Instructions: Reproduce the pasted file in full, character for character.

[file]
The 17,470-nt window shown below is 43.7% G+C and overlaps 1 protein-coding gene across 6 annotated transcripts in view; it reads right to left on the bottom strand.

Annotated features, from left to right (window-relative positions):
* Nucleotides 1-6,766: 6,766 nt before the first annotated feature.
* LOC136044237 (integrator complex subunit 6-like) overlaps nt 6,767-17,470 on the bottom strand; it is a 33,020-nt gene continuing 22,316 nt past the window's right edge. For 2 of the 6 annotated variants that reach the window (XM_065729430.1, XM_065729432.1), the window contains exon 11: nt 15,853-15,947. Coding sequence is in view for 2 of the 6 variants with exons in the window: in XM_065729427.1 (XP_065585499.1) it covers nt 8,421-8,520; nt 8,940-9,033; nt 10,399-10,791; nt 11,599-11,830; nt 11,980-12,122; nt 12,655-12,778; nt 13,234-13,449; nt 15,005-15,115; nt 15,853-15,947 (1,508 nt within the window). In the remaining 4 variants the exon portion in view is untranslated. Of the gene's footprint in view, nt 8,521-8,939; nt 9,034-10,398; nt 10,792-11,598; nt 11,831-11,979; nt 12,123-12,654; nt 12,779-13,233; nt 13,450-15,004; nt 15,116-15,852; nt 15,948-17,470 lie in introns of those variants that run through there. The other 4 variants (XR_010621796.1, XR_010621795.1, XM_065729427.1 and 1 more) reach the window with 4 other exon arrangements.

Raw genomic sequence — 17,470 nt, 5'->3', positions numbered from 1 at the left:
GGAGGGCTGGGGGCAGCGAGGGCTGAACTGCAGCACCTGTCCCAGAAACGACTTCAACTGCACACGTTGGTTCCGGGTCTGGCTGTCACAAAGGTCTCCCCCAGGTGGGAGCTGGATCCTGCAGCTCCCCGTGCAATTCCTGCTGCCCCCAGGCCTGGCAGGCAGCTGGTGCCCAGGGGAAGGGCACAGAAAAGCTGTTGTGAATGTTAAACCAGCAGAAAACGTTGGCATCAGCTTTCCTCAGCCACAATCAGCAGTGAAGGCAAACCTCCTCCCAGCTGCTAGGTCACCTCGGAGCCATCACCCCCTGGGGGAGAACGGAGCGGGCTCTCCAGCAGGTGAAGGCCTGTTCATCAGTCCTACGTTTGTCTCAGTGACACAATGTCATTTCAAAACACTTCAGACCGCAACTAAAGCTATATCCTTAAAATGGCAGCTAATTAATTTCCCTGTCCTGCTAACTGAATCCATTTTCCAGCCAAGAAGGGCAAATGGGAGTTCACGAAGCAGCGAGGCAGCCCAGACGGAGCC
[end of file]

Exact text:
The 17,470-nt window shown below is 43.7% G+C and overlaps 1 protein-coding gene across 6 annotated transcripts in view; it reads right to left on the bottom strand.

Annotated features, from left to right (window-relative positions):
* Nucleotides 1-6,766: 6,766 nt before the first annotated feature.
* LOC136044237 (integrator complex subunit 6-like) overlaps nt 6,767-17,470 on the bottom strand; it is a 33,020-nt gene continuing 22,316 nt past the window's right edge. For 2 of the 6 annotated variants that reach the window (XM_065729430.1, XM_065729432.1), the window contains exon 11: nt 15,853-15,947. Coding sequence is in view for 2 of the 6 variants with exons in the window: in XM_065729427.1 (XP_065585499.1) it covers nt 8,421-8,520; nt 8,940-9,033; nt 10,399-10,791; nt 11,599-11,830; nt 11,980-12,122; nt 12,655-12,778; nt 13,234-13,449; nt 15,005-15,115; nt 15,853-15,947 (1,508 nt within the window). In the remaining 4 variants the exon portion in view is untranslated. Of the gene's footprint in view, nt 8,521-8,939; nt 9,034-10,398; nt 10,792-11,598; nt 11,831-11,979; nt 12,123-12,654; nt 12,779-13,233; nt 13,450-15,004; nt 15,116-15,852; nt 15,948-17,470 lie in introns of those variants that run through there. The other 4 variants (XR_010621796.1, XR_010621795.1, XM_065729427.1 and 1 more) reach the window with 4 other exon arrangements.

Raw genomic sequence — 17,470 nt, 5'->3', positions numbered from 1 at the left:
GGAGGGCTGGGGGCAGCGAGGGCTGAACTGCAGCACCTGTCCCAGAAACGACTTCAACTGCACACGTTGGTTCCGGGTCTGGCTGTCACAAAGGTCTCCCCCAGGTGGGAGCTGGATCCTGCAGCTCCCCGTGCAATTCCTGCTGCCCCCAGGCCTGGCAGGCAGCTGGTGCCCAGGGGAAGGGCACAGAAAAGCTGTTGTGAATGTTAAACCAGCAGAAAACGTTGGCATCAGCTTTCCTCAGCCACAATCAGCAGTGAAGGCAAACCTCCTCCCAGCTGCTAGGTCACCTCGGAGCCATCACCCCCTGGGGGAGAACGGAGCGGGCTCTCCAGCAGGTGAAGGCCTGTTCATCAGTCCTACGTTTGTCTCAGTGACACAATGTCATTTCAAAACACTTCAGACCGCAACTAAAGCTATATCCTTAAAATGGCAGCTAATTAATTTCCCTGTCCTGCTAACTGAATCCATTTTCCAGCCAAGAAGGGCAAATGGGAGTTCACGAAGCAGCGAGGCAGCCCAGACGGAGCC